At the Community Oncology Alliance (COA) Payer Exchange Summit V, 2 employer groups and a provider participated on a panel to provide practical insight into the extraordinary challenges and decisions that employers and employees with a cancer diagnosis are faced with.
Published Online: December 19, 2016
Surabhi Dangi-Garimella, PhD
WITH DISCUSSIONS AROUND CANCER CARE QUALITY AND cost, payers—either health plans or employers—are concerned with what it means for them and for their patients. At the Payer Exchange Summit V, sponsored by the Community Oncology Alliance (COA), held October 24-25, 2016, in Tyson’s Corner, Virginia, 2 employer groups and a provider participated on a panel to provide practical insight into the extraordinary challenges and decisions that employers and employees with a cancer diagnosis are faced with. Panel participants included Alice McAbee, CEBS, CCP, SPHR, SHRM-SCP, DynCorp International; Marianne Fazen, PhD, Texas Business Group on Health; and Barry Russo, The Center for Cancer & Blood Disorders.
“Cancer is a top condition that concerns employers, because of cost, the quality of care, and the complexity associated with managing the disease,” Fazen said. “Employers are interested in helping their employees. With our coalition, we want to talk about the entire journey for the employee patient and also for employers to have access to the patient information.” Fazen then shared a video of a stage production on the entire cancer journey, which she said helped make a very significant impact in getting the message across to their employees.
According to Fazen, the top 3 challenges for employees are cost, the quality of care, and supporting employees who have cancer as they try to return to work and a sense of normalcy. “The employer needs to accommodate them at the workplace, providing options such as rest time, changing their job profile to avoid heavy lifting, etc.”
Representing a care provider organization, Russo presented another aspect of cancer care: the delivery of care itself. “One of several challenges is the complexity of the delivery system. Because we have so many sub-networks, keeping patients informed is a difficult task,” he said. According to Russo, the preauthorization process adds a significant challenge to care delivery. “Having the patient wait 7 to 14 days to initiate therapy, as we try to go through the hoops, is difficult for us, in addition to what the patient endures as they wait. Meeting an ideal timeframe is a significant challenge,” he said. “Our third challenge is getting connected to the employers to explain to them what the [Quality Oncology Practice Initiative] certification means, along with other aspects of care. So, the coalition has provided us a great opportunity for this.”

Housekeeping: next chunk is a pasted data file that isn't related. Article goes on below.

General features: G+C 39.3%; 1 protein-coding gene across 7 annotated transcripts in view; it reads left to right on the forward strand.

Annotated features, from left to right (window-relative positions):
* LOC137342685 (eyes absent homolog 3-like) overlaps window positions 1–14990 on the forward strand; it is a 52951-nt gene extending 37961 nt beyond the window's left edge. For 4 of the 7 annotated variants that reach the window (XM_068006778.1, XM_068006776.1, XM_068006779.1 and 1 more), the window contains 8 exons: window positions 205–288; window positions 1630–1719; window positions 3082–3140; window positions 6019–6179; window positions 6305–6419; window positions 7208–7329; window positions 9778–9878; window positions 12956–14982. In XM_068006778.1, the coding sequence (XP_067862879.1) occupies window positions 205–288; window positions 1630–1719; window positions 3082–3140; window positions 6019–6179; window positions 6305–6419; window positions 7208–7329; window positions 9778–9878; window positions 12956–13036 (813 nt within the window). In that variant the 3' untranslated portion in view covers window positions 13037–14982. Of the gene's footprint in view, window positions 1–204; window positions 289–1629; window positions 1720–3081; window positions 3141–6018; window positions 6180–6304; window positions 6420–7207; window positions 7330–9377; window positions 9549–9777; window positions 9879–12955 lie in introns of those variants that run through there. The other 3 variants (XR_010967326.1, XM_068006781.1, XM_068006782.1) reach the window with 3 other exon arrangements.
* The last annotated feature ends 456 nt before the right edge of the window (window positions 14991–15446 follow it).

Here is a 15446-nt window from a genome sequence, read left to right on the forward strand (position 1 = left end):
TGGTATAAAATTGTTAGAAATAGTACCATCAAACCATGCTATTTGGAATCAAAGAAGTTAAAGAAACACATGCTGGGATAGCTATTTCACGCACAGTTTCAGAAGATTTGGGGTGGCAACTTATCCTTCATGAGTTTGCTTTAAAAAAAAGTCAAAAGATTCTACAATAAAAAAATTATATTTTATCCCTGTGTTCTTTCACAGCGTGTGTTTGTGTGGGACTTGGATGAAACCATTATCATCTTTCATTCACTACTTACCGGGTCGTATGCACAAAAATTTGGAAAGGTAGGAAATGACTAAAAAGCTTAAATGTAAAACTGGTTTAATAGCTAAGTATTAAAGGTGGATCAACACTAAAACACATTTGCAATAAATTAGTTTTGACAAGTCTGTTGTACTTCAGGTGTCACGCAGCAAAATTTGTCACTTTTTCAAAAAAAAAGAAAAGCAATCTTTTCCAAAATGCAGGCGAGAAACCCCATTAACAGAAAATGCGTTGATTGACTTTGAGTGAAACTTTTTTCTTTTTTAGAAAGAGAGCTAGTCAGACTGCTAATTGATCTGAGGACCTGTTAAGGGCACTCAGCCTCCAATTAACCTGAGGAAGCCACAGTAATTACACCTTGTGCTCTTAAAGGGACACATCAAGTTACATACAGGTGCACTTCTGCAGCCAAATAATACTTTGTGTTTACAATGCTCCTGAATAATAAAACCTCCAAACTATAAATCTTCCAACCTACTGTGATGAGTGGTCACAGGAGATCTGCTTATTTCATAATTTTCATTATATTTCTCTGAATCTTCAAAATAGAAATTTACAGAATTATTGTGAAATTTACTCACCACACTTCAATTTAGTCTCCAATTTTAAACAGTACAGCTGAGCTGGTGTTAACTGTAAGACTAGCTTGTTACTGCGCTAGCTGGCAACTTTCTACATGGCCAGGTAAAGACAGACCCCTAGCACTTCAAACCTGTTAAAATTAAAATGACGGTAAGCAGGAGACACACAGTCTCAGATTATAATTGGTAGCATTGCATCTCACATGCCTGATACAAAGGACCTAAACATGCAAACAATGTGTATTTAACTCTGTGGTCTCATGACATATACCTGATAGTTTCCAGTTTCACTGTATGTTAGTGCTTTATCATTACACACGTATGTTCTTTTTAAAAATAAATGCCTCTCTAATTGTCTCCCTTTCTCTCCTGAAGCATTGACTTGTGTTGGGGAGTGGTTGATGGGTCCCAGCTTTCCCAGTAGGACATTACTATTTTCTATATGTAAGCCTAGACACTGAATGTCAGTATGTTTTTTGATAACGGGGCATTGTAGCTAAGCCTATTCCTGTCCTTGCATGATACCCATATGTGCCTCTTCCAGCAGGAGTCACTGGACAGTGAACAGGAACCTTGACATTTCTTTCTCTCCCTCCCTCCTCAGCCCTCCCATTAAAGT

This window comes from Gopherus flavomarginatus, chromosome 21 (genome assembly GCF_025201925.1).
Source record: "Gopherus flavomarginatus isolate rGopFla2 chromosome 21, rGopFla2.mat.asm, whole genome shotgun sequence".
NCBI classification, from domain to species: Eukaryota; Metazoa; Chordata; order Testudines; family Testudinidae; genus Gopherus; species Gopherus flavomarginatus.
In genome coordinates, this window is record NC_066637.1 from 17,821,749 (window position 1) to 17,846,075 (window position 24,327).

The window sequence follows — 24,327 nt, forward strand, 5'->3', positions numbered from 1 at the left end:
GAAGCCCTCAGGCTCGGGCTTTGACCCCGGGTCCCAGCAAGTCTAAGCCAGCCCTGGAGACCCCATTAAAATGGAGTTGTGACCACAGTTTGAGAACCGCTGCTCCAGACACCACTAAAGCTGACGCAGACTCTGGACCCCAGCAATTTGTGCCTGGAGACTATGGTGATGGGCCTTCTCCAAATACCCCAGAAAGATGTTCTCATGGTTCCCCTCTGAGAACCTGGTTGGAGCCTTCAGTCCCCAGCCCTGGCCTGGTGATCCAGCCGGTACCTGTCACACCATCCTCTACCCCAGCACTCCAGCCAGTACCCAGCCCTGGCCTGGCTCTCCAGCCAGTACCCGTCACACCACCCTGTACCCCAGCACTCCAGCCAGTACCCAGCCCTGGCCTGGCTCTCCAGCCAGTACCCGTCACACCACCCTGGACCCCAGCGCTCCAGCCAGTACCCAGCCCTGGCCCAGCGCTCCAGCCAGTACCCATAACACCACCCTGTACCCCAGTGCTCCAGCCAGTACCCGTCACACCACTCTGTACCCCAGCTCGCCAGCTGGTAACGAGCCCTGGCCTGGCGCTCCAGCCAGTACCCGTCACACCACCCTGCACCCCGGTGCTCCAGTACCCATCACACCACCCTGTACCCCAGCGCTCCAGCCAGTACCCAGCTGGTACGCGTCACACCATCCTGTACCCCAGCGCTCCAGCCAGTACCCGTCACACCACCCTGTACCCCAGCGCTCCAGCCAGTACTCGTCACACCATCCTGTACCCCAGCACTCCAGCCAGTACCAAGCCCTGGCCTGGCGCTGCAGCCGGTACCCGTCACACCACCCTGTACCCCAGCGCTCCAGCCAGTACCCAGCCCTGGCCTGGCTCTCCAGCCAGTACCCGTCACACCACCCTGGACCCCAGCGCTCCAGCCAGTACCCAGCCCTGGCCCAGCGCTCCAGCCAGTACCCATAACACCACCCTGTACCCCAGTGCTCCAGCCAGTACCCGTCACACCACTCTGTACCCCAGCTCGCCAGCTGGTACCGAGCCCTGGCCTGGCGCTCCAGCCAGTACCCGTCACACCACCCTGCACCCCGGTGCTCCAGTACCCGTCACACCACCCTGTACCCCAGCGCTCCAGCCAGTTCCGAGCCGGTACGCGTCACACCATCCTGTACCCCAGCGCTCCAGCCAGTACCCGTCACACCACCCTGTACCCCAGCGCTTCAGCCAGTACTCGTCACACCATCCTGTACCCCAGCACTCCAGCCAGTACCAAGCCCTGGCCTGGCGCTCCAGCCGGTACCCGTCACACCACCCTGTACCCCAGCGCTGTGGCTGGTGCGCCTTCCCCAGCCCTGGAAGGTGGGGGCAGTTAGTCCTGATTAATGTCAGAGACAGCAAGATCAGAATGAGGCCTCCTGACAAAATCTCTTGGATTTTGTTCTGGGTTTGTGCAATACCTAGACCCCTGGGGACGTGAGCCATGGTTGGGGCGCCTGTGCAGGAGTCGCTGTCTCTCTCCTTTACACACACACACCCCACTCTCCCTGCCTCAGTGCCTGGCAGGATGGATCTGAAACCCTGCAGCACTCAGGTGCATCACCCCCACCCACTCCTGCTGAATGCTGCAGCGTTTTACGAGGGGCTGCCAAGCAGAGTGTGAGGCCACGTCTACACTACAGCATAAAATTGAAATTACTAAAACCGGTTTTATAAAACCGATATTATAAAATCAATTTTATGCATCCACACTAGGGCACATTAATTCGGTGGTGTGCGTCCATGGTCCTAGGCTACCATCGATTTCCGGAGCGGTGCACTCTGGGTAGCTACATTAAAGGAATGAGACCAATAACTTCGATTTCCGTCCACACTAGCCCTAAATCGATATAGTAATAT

“For us, curbing our healthcare costs impacts whether someone has a job next year,” McAbee told the attendees. “So, while cost is important, we are struggling with whether our employee has the right care at the right time.” She added that even if the employee does not raise this concern, having an advocacy model at play ensures that employees and their families have adequate care.
Fazen is a firm believer in the potential of education programs to align the different issues faced by employees. “For example, during one such program on precision medicine, one on the benefit managers in attendance said that if this is so valuable, ‘How come my benefit plan does not offer precision medicine?’ It turned out that they did offer employees the option of genetic testing, but the information was provided only if the employee asked about it. So, that is a care gap … a communication gap,” Fazen said.
Russo said, “We need to listen to what employers are looking for and what their needs are. We can also help employers create a checklist of things that employees might need once they are diagnosed with cancer.” “Too often it’s easy for those in my role to lose sight of what patients and providers are looking for,” McAbee said. “So, the answer is in the individual patient experience and being mindful of what they need.” Fazen agreed and emphasized the important support of a nurse navigator for the process. “Having a nurse navigator at the workplace, who is a patient advocate and a navigator, can have a significant impact, as can a convenient site for drug administration,” she said. “Working with the coalition helps cross-educate providers, payers, and employees on what options are available for the employee patients.”
“We have to start trusting each other for a better outcome for the patient and a better outcome for the process of better outcome,” according to Russo. “And benefit literacy is extremely important for this. The continuous learning process is ultimately going to deliver a better product to the patient. Ultimately, we will be at risk as a provider, but we have to understand the pieces to deliver better on the care we provide,” he said.